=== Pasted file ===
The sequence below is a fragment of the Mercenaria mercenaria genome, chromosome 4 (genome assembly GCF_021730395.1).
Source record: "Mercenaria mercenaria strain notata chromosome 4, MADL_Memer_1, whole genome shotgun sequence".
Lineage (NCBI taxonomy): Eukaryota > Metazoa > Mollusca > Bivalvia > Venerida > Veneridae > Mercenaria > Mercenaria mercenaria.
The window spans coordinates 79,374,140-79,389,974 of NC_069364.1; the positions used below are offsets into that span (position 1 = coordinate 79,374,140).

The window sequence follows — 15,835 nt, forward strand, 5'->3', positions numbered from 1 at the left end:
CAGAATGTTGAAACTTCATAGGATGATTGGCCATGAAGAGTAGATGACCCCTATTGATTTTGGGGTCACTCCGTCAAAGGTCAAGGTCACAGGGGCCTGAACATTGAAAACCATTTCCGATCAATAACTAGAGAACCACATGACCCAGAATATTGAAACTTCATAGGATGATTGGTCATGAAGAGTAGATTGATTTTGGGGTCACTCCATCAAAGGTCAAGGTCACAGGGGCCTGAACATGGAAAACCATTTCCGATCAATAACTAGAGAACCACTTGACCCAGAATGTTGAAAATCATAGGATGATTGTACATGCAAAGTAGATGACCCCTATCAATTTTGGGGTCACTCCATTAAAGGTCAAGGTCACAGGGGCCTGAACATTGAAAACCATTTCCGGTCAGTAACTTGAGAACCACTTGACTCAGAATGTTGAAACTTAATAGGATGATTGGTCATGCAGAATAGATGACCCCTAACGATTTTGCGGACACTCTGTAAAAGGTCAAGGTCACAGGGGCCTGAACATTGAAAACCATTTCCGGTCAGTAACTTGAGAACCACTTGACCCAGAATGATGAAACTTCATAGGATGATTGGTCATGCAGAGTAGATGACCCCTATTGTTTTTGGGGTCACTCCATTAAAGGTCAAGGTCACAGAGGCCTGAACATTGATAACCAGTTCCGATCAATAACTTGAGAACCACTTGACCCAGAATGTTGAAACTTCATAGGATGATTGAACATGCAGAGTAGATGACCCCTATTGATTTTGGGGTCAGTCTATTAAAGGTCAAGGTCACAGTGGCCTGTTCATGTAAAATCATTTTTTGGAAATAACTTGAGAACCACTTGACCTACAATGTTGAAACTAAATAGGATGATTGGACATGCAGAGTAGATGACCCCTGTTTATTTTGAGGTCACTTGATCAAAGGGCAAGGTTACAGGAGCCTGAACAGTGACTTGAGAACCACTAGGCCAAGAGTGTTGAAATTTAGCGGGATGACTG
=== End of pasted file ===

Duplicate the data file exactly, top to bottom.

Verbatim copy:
The sequence below is a fragment of the Mercenaria mercenaria genome, chromosome 4 (genome assembly GCF_021730395.1).
Source record: "Mercenaria mercenaria strain notata chromosome 4, MADL_Memer_1, whole genome shotgun sequence".
Lineage (NCBI taxonomy): Eukaryota > Metazoa > Mollusca > Bivalvia > Venerida > Veneridae > Mercenaria > Mercenaria mercenaria.
The window spans coordinates 79,374,140-79,389,974 of NC_069364.1; the positions used below are offsets into that span (position 1 = coordinate 79,374,140).

The window sequence follows — 15,835 nt, forward strand, 5'->3', positions numbered from 1 at the left end:
CAGAATGTTGAAACTTCATAGGATGATTGGCCATGAAGAGTAGATGACCCCTATTGATTTTGGGGTCACTCCGTCAAAGGTCAAGGTCACAGGGGCCTGAACATTGAAAACCATTTCCGATCAATAACTAGAGAACCACATGACCCAGAATATTGAAACTTCATAGGATGATTGGTCATGAAGAGTAGATTGATTTTGGGGTCACTCCATCAAAGGTCAAGGTCACAGGGGCCTGAACATGGAAAACCATTTCCGATCAATAACTAGAGAACCACTTGACCCAGAATGTTGAAAATCATAGGATGATTGTACATGCAAAGTAGATGACCCCTATCAATTTTGGGGTCACTCCATTAAAGGTCAAGGTCACAGGGGCCTGAACATTGAAAACCATTTCCGGTCAGTAACTTGAGAACCACTTGACTCAGAATGTTGAAACTTAATAGGATGATTGGTCATGCAGAATAGATGACCCCTAACGATTTTGCGGACACTCTGTAAAAGGTCAAGGTCACAGGGGCCTGAACATTGAAAACCATTTCCGGTCAGTAACTTGAGAACCACTTGACCCAGAATGATGAAACTTCATAGGATGATTGGTCATGCAGAGTAGATGACCCCTATTGTTTTTGGGGTCACTCCATTAAAGGTCAAGGTCACAGAGGCCTGAACATTGATAACCAGTTCCGATCAATAACTTGAGAACCACTTGACCCAGAATGTTGAAACTTCATAGGATGATTGAACATGCAGAGTAGATGACCCCTATTGATTTTGGGGTCAGTCTATTAAAGGTCAAGGTCACAGTGGCCTGTTCATGTAAAATCATTTTTTGGAAATAACTTGAGAACCACTTGACCTACAATGTTGAAACTAAATAGGATGATTGGACATGCAGAGTAGATGACCCCTGTTTATTTTGAGGTCACTTGATCAAAGGGCAAGGTTACAGGAGCCTGAACAGTGACTTGAGAACCACTAGGCCAAGAGTGTTGAAATTTAGCGGGATGACTG